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Beating the Odds – Building a Business
that Lasts

For Entrepreneurs, the dream of owning your own business is exciting. You have great ideas, see opportunities to earn an income, have the time and courage to make your own decisions, and have a desire to make a difference in your community! No one starts a business thinking it will fail, yet according to the Bureau of Labor Statistics, 20% of all small businesses will fail in the first year, 50% will fail by the 5th year, and 70% will close by the 10th year. A business that closes is devastating to the owners and her/his employees, resulting in lost salaries, wages and owner invested funds. The impact of a business closure on a community includes lost tax dollars, additional stress on public health and an increase in poverty levels. In understanding why businesses fail, my focus will be on the 30% of businesses that have succeeded, and in doing so, we’ll outline what it takes to create and grow businesses that last.

1. Failure to Plan is Planning to Fail.

There is a wealth of business talent available to start-ups and existing businesses in our area. This talent can be found at SCORE and the Coastal Entrepreneurship and Innovation Center. We are fortunate to have a retiree base that has held executive positions throughout industries both nationally and internationally and is willing to give back to help others. It is not a sign of weakness to sit with someone to discuss your ideas and plans. Rather it demonstrates your commitment to doing everything possible to create a business that will defy the odds. 

2. Who Is Your Customer and Who Are Your Competitors? 

Before you open your business, be sure you understand why your product is needed by your customer. If a similar product or service is available at a competitor, are you going to compete on price, quality or other attribute? What makes your product stand out against the competition? Spend some time speaking with prospective customers about your product to be sure there is a need. It’s important to understand your competitors, know their strengths and weaknesses, retail pricing and product assortment. Competitively shop your competition’s stores and look for products that are missing in their inventory – that’s an opportunity for your business.

3. Businesses Fail For Lack of Cash, Not Lack of Sales

Translate your business plan into a 3 year financial plan by understanding the Sources and Uses of Funds – what it will cost to open your business (equipment, supplies, inventory). Determine if you will seek a loan and, if so, what amount. Next, create your budget and sales plan (items that you will sell and cost to purchase or manufacture); build 3 year Income Statements, Cash Flow Statements, and Balance Sheets. Creating these documents can help highlight any gaps in your financial plan. At the Institute, we create these documents for you. Spend time on pricing your product or service and be sure to allocate both your budget expenses to the products or services you sell. Failure to do so greatly overstates your profitability.

4. Develop a Marketing Plan

Some businesses view advertising as an expense, I prefer to think of it as an investment in your business. Marketing can be expensive so be sure that your monies are working as intended – evaluate every marketing campaign to ensure your marketing dollars are working for you.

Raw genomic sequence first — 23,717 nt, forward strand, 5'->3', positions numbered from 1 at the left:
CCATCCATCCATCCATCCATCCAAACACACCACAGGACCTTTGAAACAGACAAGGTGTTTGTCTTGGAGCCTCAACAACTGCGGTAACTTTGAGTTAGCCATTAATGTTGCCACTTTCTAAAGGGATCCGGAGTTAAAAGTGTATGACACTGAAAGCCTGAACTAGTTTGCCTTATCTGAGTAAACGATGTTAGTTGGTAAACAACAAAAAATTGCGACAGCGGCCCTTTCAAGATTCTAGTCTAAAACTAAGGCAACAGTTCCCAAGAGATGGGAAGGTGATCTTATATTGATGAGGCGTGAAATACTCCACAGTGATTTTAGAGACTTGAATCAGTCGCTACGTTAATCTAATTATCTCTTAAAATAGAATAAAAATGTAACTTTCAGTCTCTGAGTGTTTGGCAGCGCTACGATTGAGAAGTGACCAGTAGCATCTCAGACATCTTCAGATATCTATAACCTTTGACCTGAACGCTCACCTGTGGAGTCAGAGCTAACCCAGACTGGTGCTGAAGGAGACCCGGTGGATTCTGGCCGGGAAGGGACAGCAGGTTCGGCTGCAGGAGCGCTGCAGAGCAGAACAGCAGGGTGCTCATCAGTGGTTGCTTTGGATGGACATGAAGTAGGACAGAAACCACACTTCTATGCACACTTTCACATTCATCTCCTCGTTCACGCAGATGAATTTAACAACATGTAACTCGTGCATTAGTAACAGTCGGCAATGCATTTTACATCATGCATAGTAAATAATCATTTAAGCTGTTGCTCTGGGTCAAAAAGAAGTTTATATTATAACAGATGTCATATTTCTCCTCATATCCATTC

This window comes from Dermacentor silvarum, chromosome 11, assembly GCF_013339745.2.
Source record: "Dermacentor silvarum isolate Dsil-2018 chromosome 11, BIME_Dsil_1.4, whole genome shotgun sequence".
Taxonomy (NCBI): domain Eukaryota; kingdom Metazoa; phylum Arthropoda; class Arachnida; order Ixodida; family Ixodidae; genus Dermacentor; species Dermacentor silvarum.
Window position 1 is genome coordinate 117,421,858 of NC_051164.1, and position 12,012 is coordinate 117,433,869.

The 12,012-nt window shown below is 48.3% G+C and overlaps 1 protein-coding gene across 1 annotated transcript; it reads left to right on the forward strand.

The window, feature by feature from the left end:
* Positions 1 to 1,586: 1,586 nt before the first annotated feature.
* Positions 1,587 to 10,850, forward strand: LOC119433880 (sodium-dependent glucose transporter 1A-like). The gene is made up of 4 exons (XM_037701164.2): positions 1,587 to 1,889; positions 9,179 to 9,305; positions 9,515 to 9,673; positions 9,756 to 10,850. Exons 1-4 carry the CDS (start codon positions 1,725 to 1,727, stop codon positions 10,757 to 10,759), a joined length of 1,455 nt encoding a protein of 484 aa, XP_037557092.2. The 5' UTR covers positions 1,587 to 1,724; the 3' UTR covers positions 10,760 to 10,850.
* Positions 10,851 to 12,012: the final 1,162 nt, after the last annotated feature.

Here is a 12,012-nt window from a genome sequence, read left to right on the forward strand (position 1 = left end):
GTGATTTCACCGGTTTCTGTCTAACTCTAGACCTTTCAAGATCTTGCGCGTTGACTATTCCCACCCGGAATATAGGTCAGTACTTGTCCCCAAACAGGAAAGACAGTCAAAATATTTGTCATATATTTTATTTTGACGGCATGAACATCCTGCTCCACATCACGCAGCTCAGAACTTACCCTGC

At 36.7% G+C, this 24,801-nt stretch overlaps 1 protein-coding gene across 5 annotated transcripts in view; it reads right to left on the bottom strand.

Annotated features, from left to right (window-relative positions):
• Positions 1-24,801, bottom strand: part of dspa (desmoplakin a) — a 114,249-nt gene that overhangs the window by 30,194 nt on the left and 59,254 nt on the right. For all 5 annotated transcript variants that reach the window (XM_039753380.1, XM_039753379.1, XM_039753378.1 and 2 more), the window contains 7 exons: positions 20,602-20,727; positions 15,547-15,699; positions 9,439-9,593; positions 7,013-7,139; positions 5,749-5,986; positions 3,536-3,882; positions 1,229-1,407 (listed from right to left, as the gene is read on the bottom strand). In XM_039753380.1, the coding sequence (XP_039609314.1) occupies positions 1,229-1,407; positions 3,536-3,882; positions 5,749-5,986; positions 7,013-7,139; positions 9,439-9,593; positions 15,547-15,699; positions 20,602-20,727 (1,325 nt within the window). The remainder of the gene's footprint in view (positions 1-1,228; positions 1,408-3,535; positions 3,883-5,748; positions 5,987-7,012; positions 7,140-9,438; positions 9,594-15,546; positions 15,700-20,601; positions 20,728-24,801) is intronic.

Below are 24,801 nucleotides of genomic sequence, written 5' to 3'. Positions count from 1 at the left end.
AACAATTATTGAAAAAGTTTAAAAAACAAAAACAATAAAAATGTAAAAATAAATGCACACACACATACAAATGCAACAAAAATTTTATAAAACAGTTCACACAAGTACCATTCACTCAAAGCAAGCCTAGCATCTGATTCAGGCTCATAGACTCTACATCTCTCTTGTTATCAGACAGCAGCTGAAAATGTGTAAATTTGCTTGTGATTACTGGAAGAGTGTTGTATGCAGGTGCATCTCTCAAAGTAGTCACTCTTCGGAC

5. Building Your Team

It’s your company and your Brand so be sure the people you hire reflect your values in engaging customers. The rule I’ve followed for many years is simple – Screen on Competency, Hire on Values. Your customers are critical to your business’ success so be sure that your team understands that good customers are hard to find but easy to lose.

6. Vision and Mission Statements

Vision and Mission statements are important documents in keeping the company and its workforce aligned with a purpose and direction. Mission Statements focus on goals and strategies while Vision Statements focus on the company’s future. These statements serve as a framework for how the business will operate. They provide clarity of purpose while focusing effort and execution on the business strategy. 

7. Goals and Objective

Always remember that what gets measured, gets done! Goals define what is important to the business and outline a future state while Objectives are steps necessary to achieve the goal. 

Starting a business takes knowledge and courage, while running a successful business requires discipline in everything that you do. It is this discipline that will ensure that your business has a better chance than most at having their doors open after 10 years. There are no shortcuts to running a successful business. As the owner, you don’t have to be an expert in Advertising, Social Media, Business Finance, Legal, Sales, Pricing or Website Design; however, your team will expect you to be an expert in knowing what is needed. Expect failures (something didn’t go according to plan or the outcome was less than expected) along the way, and when you find a ‘failure,’ celebrate it because it is a learning opportunity. 

Whether you are starting a business or trying to grow your business, reach out to those who have experienced the failures and many successes. And when you ‘fail’ there is no one to blame because people don’t fail, it’s the business processes that have let you down!